The FCRA had four primary objectives. They were to establish acceptable purposes for which a consumer credit report may be obtained; to define the consumer’s rights regarding credit reports, with particular emphasis on giving consumers access to their reports and procedures for correcting inaccurate information; to establish requirements for handling an adverse credit decision that resulted in whole or in part from information contained in a credit report; and to define the responsibilities of credit reporting agencies.

In general, it was the realization by Congress that consumer credit has had major impacts on economic activity as a whole that spurred the legislation. Consumers’ inability to obtain credit for expensive items such as automobiles and large appliances negatively affected economic factors such as employment, production, and income, ultimately magnifying the business cycle, particularly in downturns. Financial institutions, as the grantors of consumer credit and the users of information supplied by credit reporting agencies, weighted their credit decisions heavily on the information supplied. Timely, accurate, and intelligible information was necessary for proper credit decisions. Consumers also needed to be protected from ramifications resulting from inaccurate, untimely, or improper credit information.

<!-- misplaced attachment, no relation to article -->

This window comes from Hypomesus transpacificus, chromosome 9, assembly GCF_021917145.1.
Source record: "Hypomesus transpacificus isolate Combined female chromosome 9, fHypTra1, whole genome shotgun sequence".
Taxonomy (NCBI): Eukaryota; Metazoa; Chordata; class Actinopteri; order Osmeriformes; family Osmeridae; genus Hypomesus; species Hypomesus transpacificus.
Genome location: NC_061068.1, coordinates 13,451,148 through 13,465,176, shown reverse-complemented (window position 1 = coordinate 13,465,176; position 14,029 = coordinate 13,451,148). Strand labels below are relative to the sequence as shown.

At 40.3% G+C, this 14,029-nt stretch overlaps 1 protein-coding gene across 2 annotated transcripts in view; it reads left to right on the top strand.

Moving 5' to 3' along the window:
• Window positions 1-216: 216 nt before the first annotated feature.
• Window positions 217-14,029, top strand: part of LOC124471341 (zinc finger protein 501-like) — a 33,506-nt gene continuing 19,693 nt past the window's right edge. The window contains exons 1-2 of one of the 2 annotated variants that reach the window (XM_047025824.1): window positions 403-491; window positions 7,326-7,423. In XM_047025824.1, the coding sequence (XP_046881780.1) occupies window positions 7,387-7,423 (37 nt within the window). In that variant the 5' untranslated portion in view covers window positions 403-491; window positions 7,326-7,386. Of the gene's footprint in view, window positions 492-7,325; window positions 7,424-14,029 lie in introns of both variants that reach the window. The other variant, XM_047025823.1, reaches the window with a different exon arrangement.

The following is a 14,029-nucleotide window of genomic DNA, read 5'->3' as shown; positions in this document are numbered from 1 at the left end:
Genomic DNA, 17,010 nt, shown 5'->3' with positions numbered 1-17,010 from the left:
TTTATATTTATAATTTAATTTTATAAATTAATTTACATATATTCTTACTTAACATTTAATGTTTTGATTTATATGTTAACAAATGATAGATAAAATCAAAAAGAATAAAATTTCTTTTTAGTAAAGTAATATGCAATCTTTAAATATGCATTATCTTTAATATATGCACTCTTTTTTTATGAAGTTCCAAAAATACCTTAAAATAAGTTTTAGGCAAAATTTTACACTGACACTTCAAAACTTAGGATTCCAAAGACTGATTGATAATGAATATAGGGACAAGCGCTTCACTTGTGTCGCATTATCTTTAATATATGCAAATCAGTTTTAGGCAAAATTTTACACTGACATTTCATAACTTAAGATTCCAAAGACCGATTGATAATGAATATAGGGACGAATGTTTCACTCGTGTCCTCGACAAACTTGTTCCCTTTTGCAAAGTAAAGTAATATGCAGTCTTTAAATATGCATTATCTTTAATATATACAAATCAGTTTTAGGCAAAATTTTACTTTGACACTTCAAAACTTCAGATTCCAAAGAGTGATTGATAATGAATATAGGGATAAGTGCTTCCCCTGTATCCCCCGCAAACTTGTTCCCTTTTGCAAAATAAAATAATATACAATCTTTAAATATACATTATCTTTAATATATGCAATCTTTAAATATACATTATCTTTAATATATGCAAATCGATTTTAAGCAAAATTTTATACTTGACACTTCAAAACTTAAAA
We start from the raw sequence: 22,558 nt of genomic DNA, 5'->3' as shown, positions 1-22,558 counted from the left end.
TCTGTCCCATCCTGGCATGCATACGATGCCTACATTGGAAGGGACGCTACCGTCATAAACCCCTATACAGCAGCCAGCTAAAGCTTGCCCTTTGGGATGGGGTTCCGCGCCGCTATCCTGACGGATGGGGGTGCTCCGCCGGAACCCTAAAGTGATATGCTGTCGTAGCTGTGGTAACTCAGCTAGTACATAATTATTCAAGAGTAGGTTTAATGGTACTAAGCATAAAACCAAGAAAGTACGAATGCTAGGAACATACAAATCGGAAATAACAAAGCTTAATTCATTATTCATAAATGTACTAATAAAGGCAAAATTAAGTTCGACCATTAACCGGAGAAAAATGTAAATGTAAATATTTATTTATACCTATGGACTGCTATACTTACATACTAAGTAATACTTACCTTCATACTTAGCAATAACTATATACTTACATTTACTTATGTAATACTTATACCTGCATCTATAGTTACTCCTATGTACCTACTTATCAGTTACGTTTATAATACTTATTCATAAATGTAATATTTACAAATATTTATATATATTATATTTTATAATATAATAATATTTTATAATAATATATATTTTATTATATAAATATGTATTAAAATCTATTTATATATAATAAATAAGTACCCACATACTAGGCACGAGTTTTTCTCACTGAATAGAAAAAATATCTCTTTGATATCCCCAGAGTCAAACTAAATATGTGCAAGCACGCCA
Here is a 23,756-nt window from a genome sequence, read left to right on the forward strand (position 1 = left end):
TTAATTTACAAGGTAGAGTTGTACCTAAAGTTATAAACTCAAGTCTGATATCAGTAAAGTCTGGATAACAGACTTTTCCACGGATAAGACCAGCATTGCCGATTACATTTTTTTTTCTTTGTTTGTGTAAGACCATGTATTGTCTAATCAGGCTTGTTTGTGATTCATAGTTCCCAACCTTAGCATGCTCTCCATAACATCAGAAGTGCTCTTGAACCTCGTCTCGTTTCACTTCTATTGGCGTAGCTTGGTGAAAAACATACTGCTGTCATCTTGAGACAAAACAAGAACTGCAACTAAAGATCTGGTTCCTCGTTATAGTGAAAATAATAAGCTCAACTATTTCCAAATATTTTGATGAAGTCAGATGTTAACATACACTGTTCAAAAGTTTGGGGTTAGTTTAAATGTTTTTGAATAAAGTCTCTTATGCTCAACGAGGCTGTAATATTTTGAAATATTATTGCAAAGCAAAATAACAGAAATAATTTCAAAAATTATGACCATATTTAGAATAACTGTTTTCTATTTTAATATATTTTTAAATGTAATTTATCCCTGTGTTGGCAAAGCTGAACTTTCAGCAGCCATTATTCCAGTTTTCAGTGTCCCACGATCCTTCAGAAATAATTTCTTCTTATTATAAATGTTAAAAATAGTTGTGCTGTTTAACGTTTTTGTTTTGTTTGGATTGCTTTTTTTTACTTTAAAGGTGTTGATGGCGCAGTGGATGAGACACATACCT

Consumers by far were the most heavily affected by the passage of this legislation. Consumers rely heavily upon consumer credit as a means of purchasing expensive items and raising their standards of living by purchasing goods for current use with future income. Reporting agencies faced higher costs as a result of the legislation but gained a greater reputation for accuracy and usefulness.

The following information is usually contained within a consumer credit file: name; address; previous address; Social Security number; date of birth; employer; length of employment; previous employment; credit history including creditors, balances, and payment patterns; and public filings such as mortgages, chattels, marriages, divorces, collections suits, and bankruptcies. The FCRA made all information within a consumer’s credit report accessible to the consumer.